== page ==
In order to hide their shame from the soon to arrive ambassadors from Lithuanel, the King of Belquat orders that Nakaba’s red hair be dyed black. Watching helplessly as his wife is held down while her hair is shoved into a bucket of dye, Caesar decides to show his solidarity by cutting off his hair. Moved by his actions, and by Loki’s tears over her ruined hair, Nakaba slices off her contaminated locks in front of the King. As Caesar vows to himself to change the country so Nakaba can be happy, Nakaba vows to keep moving forward until Ajin and humans alike, of any class, can live together peacefully. Unfortunately, her act of rebellion has resulted in the King confining Nakaba to her quarters. With Loki’s help, Nakaba sneaks out into the gardens, where she bumps into a mysterious young man from Lithuanel. Caesar later comes to her and promises to make her happy once he becomes king (readers keeping up will know that not only is he not next in line for the throne, he has previously held no desire for it), asking only that she give him her heart. Loki interrupts them, and an embarrassed Nakaba runs off, and stumbles across the young Lithuanel man from before. The young man seems to know about the village where Nakaba grew up, as well as the fact that the their bloodline carried the Arcana of Time. Realizing that Nakaba possesses this power, he asks her to accompany him back to Lithuanel so he can use her power. Caesar walks in on their conversation and demands the boy identify himself. He is Akhil, the fifth prince of Lithuanel. Caesar orders her to stay away from Akhil, but Nakaba wants to know more about her power, and he’s the only person willing to tell her. Both Loki and Caesar interrupt them this time, and drag Nakaba away before she can get any answers. An irritated Caesar leaves on an errand, leaving Loki to chastise her and warn her to forget about her power entirely. Realizing how much her attention to Caesar is hurting Loki, Nakaba leaves her room, only to be spotted by Louise (Prince Cain’s fiancée). Louise is furious over Nakaba’s influence on Caesar, and tosses both her and Loki into the dungeon. While there, the Arcana of Time activates, giving Nakaba a glimpse into the past through Loki’s eyes, as he protected her as a child after her mother’s death, when the royal family shunned her. In their cell, they both notice an odd draft, and discover a secret passage behind one of the walls. Inside the dark passage, they run into a group of mercenaries, and are rescued by none other than Caesar, who was exploring the secret passageway with Akhil. After defeating the mercenaries, the group continues down the passage to discover its purpose, but what they find at the end shakes them to the core and brings about a great foreboding.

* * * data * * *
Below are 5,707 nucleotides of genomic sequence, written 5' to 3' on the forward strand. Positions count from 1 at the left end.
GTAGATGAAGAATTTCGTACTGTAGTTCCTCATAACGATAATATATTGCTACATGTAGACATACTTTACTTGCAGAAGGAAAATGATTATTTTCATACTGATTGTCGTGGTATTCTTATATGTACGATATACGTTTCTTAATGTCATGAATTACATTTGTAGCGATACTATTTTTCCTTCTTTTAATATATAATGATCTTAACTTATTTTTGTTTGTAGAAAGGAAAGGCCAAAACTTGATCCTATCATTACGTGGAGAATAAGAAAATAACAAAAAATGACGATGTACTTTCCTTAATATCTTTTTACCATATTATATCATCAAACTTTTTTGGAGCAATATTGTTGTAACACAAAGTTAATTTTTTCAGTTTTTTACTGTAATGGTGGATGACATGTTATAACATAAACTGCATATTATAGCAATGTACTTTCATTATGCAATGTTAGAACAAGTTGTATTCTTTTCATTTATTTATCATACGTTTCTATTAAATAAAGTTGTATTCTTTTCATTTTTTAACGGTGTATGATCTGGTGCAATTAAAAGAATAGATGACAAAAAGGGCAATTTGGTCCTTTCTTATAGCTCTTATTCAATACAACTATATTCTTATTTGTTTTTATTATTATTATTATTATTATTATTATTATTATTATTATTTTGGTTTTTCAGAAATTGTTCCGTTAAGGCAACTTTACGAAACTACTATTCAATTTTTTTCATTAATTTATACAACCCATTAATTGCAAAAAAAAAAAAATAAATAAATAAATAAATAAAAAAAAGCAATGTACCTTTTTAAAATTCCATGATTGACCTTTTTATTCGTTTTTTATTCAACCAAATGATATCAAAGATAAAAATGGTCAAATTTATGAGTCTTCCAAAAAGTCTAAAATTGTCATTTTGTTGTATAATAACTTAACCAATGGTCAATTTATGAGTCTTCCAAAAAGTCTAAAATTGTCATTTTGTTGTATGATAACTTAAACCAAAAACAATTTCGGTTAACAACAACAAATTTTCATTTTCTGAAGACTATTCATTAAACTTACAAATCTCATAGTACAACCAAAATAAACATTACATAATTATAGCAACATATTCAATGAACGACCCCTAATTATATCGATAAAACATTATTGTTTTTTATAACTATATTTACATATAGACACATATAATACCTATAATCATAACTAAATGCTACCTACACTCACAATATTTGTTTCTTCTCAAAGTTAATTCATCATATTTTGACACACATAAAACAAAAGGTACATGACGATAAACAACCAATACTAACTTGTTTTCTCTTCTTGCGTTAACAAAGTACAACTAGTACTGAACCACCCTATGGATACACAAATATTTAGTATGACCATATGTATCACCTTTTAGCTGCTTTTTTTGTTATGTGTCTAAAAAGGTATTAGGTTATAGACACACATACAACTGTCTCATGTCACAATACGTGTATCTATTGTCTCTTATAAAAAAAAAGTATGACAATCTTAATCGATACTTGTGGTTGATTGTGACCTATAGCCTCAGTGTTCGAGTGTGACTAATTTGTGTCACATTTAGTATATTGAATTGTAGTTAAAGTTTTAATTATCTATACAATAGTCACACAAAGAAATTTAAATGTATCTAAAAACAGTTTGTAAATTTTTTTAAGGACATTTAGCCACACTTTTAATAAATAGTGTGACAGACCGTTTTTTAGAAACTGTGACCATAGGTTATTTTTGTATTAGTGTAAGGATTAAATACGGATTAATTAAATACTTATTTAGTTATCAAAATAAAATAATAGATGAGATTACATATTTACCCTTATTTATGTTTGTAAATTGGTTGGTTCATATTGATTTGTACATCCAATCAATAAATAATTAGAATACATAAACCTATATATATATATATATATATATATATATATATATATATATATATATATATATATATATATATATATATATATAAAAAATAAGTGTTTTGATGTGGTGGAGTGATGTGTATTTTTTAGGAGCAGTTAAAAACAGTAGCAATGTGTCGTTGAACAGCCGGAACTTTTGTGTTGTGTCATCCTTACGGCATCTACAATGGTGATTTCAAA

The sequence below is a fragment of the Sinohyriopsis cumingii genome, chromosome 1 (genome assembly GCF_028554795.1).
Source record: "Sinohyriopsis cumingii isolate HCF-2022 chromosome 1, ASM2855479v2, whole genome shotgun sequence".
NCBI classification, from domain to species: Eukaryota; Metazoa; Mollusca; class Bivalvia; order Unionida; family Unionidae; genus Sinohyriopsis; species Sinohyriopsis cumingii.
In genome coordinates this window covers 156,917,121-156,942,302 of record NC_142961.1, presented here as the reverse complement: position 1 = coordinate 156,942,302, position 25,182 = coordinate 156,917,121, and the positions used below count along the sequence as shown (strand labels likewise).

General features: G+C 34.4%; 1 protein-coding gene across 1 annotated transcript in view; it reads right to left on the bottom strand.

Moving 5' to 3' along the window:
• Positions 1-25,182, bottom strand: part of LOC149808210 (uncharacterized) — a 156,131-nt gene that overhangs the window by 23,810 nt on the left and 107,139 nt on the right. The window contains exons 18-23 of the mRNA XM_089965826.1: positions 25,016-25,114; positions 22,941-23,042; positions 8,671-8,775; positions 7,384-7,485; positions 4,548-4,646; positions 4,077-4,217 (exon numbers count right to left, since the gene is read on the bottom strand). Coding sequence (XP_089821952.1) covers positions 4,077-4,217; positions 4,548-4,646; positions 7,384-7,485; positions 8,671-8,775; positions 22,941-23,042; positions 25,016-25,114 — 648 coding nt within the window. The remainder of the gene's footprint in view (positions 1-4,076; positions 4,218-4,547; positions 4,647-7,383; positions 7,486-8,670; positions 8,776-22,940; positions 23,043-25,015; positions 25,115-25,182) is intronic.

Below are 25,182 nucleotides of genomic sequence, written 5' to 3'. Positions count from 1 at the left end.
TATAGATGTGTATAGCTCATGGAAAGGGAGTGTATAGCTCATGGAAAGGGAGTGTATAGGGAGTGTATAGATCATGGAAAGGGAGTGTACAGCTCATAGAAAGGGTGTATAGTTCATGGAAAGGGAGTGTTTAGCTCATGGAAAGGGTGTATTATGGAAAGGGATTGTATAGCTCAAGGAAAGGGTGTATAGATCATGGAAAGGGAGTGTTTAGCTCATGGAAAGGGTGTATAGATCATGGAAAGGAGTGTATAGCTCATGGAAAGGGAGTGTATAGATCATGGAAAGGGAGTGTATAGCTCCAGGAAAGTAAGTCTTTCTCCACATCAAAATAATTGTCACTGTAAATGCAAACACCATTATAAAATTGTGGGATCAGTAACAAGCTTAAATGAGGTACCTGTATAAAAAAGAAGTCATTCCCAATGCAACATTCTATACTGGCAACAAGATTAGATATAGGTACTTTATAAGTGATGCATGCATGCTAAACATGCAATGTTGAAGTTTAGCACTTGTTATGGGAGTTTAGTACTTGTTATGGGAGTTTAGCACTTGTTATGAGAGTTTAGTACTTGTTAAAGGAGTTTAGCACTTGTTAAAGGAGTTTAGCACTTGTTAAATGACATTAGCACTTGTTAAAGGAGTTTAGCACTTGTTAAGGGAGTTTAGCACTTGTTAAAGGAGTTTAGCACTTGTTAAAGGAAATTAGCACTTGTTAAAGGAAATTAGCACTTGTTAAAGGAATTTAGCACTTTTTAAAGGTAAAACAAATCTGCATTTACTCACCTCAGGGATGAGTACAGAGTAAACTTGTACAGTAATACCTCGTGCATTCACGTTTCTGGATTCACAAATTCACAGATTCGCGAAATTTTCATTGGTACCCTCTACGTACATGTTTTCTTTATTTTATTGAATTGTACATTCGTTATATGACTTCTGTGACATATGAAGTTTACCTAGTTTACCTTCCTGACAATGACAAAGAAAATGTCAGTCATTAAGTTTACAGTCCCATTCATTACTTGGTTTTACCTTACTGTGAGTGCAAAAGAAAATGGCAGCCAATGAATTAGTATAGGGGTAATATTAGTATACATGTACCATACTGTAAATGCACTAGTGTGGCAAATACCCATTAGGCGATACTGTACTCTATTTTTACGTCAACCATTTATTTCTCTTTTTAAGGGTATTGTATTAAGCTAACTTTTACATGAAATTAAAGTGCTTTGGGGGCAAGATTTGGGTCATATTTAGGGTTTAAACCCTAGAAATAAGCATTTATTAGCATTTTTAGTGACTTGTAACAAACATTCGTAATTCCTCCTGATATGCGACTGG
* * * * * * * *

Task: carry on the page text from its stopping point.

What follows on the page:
Things are really getting moving now in Dawn of the Arcana. The reason behind the arranged marriage between Caesar and Nakaba is becoming clear, and I’m happy to report that they’re not planning on sitting idly by while they are used to further dastardly deeds. It should be obvious that Nakaba, with her caring heart and love of all living things, would decide to do whatever she can to put a stop to Belquat’s plans. Caesar, on the other hand, seems purely motivated by Nakaba, of all things. That he loves her enough to get up off his ass and get involved is pretty amazing, though it would be better if he weren’t a worthless waste of space prior. It’s clear that Nakaba has had a very positive effect on him. She’s passionate, she believes in herself, and she’s starting to believe in him, as well. Judging by his attitude and family situation, Nakaba is probably the first person to show any real faith or confidence in him. Fortunately he’s rising to the occasion, because he’s Nakaba’s only ally in the court. Loki still hates him, of course. He’s still a member of the royal family who attacked his village and killed Nakaba’s mother. He’s still married to the girl that he loves but can’t have. But Caesar is not his father, and he’s willing to change. In fact, he’s willing to change the whole world for Nakaba. Hopefully Loki will see that eventually, but the Ajin isn’t exactly known for being forgiving. Still, when all four of them (Loki, Nakaba, Caesar, and Akhil) discover Belquat’s big secret, there’s an opportunity to bond over a common purpose. It’s a chance for Loki and Caesar to become allies, if the Ajin is willing. It will be interesting to see if they’ll put aside their differences to work together. As for Akhil, well, Belquat is abusing his country’s good faith. When he brings this news home, his country will surely make a fuss, and the impending war may spread beyond the shores of the island continent. Dawn of the Arcana is a mixture of things. Love triangles, politics, war, magic. Enough to make one wary that the balance of all its elements will topple, or that the romance aspects will overshadow everything else. It’s a little troubling, at times, especially where Caesar is concerned. It would be nice if he had more motivation beyond just making Nakaba happy. Like if he genuinely cared about peace, about the future of the Ajin, or the welfare of his citizens. He just might, but it’s not entirely clear yet; he needs to be fleshed out more. And I’m willing to stick with the series to find out, at least for now. It is entertaining, and the romance can be very touching and sweet. There’s tension, mystery, conflict, and the art is simple but lovely to look at. There’s room for growth, but Rei Toma is handling things well enough for now to at least pull in and get readers engaged with her characters and story.
Review copy provided by Viz Media.